Navy Tech Revolutionizes Metals Industry

MetalsIndustry

A Navy-developed technology could be a game changer for the metalcoatings industry.

The technology is a solution of trivalent chromium sulfate and other additives that reacts with metal surfaces to form a protective undercoat for paint or other coating materials.

The liquid chemical solution is applied to aluminum, zinc, and other substrates to minimize corrosion and provide an improved bonding surface for paints. The substrates are treated with an acidic aqueous solution containing trivalent chromium salt, an alkali metal hexafluorozirconate, and a thickening agent.

Developed by personnel at the Naval Air Warfare Center Aircraft Division in Patuxent River, Maryland, the technology will reduce or replace the ubiquitous use of hexavalent chromium, a known environmental hazard and carcinogen banned in some nations.

In addition to being corrosioninhibitive and adhesion-enhancing, trivalent chromium processes (TCP) are chemically resistant, weather-resistant, flexible at low temperatures, easy to apply, and price-competitive. The technology meets the more demanding EPA and OSHA requirements recently implemented in response to concerns over use of the highly toxic hexavalent chromium.

TCP is the first protective chromium-based metal finishing coating to satisfy military specifications that is both highly effective and environmentally benign.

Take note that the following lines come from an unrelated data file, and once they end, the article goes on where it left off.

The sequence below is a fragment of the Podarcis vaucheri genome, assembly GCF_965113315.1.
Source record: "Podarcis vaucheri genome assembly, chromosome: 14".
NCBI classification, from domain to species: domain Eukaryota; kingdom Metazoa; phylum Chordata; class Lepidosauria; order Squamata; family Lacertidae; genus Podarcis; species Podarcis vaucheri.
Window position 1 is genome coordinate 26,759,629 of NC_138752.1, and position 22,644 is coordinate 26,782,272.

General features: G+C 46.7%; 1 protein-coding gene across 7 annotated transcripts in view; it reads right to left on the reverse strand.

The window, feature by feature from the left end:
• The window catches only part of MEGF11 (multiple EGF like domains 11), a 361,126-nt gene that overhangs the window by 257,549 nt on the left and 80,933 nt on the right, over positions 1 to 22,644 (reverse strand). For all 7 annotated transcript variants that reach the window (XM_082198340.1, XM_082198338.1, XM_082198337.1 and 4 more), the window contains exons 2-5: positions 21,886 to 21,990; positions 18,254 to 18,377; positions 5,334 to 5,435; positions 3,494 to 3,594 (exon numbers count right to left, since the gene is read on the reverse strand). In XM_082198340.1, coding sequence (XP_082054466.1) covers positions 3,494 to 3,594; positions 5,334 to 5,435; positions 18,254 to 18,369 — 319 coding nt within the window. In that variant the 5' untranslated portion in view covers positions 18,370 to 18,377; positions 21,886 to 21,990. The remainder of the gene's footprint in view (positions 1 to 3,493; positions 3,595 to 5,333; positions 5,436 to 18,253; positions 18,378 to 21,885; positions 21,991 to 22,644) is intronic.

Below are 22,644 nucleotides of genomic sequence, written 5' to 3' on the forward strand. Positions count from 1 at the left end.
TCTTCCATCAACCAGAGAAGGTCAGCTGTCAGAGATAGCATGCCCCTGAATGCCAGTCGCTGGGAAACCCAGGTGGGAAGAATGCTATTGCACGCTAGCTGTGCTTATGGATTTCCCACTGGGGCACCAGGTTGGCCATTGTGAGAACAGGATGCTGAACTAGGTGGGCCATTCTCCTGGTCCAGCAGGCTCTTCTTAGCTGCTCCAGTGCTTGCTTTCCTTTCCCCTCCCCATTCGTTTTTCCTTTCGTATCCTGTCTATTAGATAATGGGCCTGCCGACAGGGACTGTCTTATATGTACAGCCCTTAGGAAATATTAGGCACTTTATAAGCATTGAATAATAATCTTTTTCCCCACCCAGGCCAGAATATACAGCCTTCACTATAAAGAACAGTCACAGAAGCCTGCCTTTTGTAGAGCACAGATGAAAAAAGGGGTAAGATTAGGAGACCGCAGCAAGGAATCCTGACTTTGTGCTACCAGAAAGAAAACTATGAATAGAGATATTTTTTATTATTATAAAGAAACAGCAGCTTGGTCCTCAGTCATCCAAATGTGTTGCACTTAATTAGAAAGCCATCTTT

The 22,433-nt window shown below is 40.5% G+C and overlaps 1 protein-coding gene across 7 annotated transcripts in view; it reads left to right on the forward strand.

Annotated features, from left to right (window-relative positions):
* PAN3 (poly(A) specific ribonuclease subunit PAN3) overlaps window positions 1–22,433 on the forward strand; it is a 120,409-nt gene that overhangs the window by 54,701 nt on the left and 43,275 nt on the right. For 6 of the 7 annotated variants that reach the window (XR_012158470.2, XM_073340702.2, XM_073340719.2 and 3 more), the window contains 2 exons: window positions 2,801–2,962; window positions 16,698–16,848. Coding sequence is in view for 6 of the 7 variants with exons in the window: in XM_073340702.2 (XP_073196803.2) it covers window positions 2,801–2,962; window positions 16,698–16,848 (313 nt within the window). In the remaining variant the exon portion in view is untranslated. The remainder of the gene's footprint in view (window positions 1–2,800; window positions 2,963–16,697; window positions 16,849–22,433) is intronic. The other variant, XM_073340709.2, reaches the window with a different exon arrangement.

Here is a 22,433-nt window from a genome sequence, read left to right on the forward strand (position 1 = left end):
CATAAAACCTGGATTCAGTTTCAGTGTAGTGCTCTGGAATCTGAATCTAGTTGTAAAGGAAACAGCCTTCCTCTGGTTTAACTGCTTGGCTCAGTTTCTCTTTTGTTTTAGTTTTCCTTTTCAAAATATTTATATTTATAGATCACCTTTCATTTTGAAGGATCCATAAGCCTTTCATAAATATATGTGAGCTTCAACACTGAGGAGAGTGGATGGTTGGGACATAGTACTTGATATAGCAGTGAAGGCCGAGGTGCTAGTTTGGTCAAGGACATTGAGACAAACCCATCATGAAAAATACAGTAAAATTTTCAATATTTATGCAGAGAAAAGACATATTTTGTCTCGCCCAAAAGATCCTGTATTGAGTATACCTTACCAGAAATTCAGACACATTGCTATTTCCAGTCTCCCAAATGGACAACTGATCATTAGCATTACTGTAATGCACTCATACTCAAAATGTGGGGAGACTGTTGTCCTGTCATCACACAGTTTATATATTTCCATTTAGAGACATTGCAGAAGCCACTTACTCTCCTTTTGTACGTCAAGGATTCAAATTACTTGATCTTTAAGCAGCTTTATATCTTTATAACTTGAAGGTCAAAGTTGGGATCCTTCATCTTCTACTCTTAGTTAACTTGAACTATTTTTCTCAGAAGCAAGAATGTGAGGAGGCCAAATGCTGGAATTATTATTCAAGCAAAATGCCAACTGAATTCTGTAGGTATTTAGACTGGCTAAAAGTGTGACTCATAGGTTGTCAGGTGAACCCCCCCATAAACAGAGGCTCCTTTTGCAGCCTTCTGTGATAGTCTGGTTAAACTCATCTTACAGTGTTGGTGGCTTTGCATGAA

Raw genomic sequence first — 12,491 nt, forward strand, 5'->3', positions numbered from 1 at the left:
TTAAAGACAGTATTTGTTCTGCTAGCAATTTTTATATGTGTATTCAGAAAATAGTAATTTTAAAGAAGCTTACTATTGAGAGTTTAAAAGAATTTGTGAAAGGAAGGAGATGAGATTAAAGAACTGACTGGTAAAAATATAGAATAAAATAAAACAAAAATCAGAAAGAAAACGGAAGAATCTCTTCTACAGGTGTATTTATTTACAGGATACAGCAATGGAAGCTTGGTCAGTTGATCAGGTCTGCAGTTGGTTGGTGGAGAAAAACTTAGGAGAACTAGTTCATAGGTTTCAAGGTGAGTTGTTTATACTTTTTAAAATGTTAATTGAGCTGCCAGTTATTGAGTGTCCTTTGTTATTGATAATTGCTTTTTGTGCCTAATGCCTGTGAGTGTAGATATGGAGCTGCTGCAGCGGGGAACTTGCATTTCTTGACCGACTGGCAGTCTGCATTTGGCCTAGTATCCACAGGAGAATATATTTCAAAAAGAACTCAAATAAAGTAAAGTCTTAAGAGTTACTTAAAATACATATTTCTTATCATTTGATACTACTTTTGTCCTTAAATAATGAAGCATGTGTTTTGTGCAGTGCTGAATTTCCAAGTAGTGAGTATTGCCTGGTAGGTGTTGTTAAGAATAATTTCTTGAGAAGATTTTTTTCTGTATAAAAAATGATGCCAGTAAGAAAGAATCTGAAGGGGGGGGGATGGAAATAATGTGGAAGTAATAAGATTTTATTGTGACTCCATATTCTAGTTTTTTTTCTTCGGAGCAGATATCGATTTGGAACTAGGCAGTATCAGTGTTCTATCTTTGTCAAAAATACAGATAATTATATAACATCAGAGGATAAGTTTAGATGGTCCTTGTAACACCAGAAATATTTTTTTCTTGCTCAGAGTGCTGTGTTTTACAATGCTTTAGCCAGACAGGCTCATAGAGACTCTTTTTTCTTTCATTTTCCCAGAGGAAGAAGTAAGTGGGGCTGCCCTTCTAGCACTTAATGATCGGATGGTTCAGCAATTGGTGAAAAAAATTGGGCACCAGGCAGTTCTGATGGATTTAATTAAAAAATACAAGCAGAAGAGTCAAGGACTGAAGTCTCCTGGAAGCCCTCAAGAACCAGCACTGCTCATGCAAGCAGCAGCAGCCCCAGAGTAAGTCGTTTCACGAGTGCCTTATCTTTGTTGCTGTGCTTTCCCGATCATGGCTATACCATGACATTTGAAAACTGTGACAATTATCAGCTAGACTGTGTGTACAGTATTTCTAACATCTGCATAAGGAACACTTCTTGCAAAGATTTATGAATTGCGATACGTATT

From bicycles to military aircraft, from metal fasteners to window frames, aluminumand zinc-containing products are used daily throughout the United States and the world. These metals require a protective coating, called a conversion coating, to prevent corrosion and enhance adhesion to their slick surfaces by paint or other coatings.

For more than 50 years, this conversion coating traditionally contained hexavalent chromium, now known to be highly toxic, carcinogenic, and thus hazardous to both humans and the environment.

The U.S. military recently mandated that replacement technologies be used on its aircraft and vessels. The new TCP processes, utilizing nontoxic trivalent chromium instead of hazardous hexavalent chromium, were developed at the Navy laboratory in response to Department of Defense needs.

Not only does TCP fully address government expectations, it will radically change industrywide standards for treating aluminum and other metals. Examples of military usage include improved protection for surfaces of Navy aircraft, which are exposed to corrosive seawater environments, yet require a lightweight coating. Aircraft operating from non-nuclear-powered carriers also are exposed to sulfur dioxide stack emissions and thus require additional anti-corrosion capability. The degrading effects of corrosion increasingly threaten aging commercial airliners as limited airline resources restrict replacing aircraft. Corrosion prevention and weather resistance provided by self-priming topcoats made possible by TCP technology thus will become more important to our present-day airline industry.

The greatest benefit of TCP technology, however, is industrial and military compliance with environmental regulations and the resultant enhancement of public health. Both tangible financial benefits and nontangible environmental benefits have already been realized as a result of the five current licenses.

The Navy’s royalties through 2007 were more than $500,000, in addition to more than $100,000 in initial payments.

Commercial products based on the new TCP technology already are available to a wide variety of consumers. Other products stemming from the five licenses granted in 2004 are now entering the marketplace.

By the end of 2007, the TCP licensees combined sales of TCP-based products to users such as General Dynamics, BAE Systems, Northrop Grumman, Lockheed, and Boeing totaled more than $9 million.